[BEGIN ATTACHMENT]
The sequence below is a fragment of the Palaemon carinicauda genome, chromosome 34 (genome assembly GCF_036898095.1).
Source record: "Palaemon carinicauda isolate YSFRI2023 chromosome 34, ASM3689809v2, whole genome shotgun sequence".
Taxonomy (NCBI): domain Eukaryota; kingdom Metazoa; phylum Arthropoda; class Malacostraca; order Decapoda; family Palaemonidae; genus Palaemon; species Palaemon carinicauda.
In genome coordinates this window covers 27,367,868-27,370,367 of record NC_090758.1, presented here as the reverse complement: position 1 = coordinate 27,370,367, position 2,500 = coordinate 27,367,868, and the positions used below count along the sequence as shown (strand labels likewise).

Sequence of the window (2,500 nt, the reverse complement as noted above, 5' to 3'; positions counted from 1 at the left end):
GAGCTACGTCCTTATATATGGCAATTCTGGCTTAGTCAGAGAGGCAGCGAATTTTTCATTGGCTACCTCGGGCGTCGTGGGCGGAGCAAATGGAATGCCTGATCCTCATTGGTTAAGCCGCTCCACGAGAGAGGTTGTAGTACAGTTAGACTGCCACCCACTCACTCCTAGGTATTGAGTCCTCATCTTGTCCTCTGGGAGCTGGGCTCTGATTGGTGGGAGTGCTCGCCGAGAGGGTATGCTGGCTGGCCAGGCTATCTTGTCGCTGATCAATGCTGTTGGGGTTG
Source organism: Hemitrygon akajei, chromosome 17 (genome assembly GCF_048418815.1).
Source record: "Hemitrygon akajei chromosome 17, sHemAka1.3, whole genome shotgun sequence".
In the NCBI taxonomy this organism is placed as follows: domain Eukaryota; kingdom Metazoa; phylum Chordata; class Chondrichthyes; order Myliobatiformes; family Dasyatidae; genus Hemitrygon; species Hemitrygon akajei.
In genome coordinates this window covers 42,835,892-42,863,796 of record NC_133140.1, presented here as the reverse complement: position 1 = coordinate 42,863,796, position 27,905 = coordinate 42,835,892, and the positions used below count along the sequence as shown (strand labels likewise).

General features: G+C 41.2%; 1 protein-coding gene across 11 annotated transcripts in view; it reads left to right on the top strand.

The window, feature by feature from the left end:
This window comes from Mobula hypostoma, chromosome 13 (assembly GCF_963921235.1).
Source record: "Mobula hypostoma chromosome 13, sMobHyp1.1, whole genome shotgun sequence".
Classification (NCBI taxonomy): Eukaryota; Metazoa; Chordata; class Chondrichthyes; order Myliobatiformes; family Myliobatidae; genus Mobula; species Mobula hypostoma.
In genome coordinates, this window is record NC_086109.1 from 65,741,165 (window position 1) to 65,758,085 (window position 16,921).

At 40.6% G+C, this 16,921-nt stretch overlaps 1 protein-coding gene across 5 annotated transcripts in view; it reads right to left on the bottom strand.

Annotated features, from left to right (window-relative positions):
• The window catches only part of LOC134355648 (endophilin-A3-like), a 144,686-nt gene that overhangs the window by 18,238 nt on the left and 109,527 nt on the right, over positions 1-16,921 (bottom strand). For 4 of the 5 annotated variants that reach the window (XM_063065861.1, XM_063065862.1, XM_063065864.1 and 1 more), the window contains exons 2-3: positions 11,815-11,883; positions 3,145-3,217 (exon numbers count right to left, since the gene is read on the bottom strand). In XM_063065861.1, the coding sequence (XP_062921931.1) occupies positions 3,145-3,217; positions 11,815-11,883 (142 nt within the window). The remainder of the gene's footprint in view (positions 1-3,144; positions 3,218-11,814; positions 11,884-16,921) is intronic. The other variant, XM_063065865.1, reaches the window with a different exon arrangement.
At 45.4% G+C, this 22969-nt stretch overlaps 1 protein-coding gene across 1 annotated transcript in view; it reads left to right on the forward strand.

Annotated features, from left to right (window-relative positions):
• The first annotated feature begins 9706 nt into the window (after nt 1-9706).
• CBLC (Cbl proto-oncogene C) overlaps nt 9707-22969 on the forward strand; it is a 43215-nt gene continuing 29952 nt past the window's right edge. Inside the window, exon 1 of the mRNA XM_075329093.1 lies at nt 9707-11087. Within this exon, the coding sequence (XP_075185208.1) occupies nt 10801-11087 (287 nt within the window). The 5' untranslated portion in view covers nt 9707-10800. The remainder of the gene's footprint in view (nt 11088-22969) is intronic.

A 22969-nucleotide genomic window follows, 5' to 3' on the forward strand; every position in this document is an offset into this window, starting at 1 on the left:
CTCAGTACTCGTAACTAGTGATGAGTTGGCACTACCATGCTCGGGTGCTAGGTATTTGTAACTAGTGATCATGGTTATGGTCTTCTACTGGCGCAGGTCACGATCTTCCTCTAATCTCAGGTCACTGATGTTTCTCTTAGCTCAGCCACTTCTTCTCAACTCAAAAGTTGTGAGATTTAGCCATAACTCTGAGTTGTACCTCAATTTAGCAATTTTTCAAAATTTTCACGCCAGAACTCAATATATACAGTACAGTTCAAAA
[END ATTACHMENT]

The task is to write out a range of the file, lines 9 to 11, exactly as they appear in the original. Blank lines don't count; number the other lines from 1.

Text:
In the NCBI taxonomy this organism is placed as follows: domain Eukaryota; kingdom Metazoa; phylum Chordata; class Chondrichthyes; order Myliobatiformes; family Dasyatidae; genus Hemitrygon; species Hemitrygon akajei.
In genome coordinates this window covers 42,835,892-42,863,796 of record NC_133140.1, presented here as the reverse complement: position 1 = coordinate 42,863,796, position 27,905 = coordinate 42,835,892, and the positions used below count along the sequence as shown (strand labels likewise).

General features: G+C 41.2%; 1 protein-coding gene across 11 annotated transcripts in view; it reads left to right on the top strand.